In a paper entitled "Versioning Wordsworth," delivered at the 1997 SHARP conference, Tetreault has discussed one of the ways in which we addressed this dilemma. Rather than supplying a single "best" reading text, as editors of letterpress editions have traditionally done, we decided to supply a multiplicity of reading texts, which readers can study and compare with each other. Tetreault's argument builds on and responds to the work of Jack Stillinger, Jerome McGann, and Zachary Leader.  Like them, he is suspicious of privileging one version of a poem or collection of poems over another; like them he also believes that developments in textual editing and literary theory have destabilized our understanding of the mode of existence of a literary work of art. The computer environment, Tetreault concludes, allows us to represent textual instability much more clearly than does the printed book: as McGann has argued, it is the necessary next step for the scholarly edition to take.  Moreover, because of its authors' habits of revision, and the existence of several distinctly different authorized editions, Lyrical Ballads seems ideally suited for the electronic medium.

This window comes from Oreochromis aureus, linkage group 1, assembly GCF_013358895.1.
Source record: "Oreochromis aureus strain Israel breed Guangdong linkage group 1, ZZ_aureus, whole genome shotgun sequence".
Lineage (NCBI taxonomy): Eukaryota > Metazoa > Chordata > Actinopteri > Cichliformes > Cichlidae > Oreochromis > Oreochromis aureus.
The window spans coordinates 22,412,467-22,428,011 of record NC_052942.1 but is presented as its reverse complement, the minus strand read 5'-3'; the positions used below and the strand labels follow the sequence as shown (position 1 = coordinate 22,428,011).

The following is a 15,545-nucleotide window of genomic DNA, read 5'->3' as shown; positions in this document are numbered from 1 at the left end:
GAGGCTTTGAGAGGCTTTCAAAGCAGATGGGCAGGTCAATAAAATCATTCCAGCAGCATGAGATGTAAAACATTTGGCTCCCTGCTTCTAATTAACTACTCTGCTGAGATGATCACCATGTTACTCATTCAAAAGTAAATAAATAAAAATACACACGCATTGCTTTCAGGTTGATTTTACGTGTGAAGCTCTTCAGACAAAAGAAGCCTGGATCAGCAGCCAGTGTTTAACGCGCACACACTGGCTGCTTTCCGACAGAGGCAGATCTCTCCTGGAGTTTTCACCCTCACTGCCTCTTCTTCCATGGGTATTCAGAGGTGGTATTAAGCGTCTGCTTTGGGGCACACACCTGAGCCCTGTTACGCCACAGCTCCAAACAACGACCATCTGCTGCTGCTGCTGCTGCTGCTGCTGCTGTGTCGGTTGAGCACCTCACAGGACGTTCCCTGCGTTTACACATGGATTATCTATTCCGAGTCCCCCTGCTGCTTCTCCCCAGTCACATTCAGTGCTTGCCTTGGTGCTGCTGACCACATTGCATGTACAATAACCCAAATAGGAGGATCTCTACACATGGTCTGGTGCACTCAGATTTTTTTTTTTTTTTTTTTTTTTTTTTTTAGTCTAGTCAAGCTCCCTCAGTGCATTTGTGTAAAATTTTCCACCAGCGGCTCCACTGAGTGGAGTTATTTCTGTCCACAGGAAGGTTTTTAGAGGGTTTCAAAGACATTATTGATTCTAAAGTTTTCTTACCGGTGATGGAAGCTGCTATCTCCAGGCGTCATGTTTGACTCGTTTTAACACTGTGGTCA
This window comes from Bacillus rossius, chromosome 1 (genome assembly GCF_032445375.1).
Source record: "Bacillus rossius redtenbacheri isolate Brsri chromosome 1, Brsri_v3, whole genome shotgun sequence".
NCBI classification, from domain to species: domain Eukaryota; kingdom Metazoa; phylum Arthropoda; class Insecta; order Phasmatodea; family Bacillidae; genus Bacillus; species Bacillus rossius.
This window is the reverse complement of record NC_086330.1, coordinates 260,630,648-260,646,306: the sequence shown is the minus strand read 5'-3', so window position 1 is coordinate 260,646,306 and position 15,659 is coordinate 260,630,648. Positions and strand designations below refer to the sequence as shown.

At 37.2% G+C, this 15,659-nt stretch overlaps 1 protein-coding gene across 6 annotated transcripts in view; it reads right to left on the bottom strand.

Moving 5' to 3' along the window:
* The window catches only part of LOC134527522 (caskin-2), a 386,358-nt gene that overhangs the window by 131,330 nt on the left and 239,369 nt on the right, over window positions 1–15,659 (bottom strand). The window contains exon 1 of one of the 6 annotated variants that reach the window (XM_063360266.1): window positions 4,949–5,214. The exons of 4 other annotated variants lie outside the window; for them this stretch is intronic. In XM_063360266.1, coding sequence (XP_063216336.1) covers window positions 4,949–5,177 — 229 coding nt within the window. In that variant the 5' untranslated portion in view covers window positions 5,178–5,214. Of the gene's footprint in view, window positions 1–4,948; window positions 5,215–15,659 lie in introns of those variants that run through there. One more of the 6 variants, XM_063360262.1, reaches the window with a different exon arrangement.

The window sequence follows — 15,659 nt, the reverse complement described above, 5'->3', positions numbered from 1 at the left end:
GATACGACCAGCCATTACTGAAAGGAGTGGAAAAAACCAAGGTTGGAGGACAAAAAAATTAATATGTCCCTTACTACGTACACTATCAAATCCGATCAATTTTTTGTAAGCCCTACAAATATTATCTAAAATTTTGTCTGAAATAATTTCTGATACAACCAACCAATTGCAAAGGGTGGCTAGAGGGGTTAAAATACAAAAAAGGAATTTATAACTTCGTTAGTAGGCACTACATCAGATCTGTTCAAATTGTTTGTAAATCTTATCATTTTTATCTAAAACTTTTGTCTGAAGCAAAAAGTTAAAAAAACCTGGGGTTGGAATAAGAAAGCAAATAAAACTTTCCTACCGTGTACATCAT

We have also attempted to exploit other capabilities of the computer. The most obvious of these is its ability to analyze large bodies of data quickly. Our edition will provide the first reliable concordance to the various editions of Lyrical Ballads, and rather than having to thumb through a printed book, users will be able to generate this kind of information instantaneously, at the touch of a button. In addition, it will be possible to search our texts to generate information about Wordsworth's and Coleridge's stanzaic forms, their use of blank verse, and, we hope, their use of rhyme. Once again, this information, which in the past could only be gleaned after many hours of labor, will appear instantaneously. We have also attempted carefully to encode manuscript transcriptions, making possible analytical enquiries about handwriting, erasures, revisions, and deletions, that could not be performed in printed editions. And, finally, we are certain that as literary scholars become more adept at searching electronic texts, they will use the search capabilities of our edition to assemble bodies of data that we, at the moment, can scarcely imagine.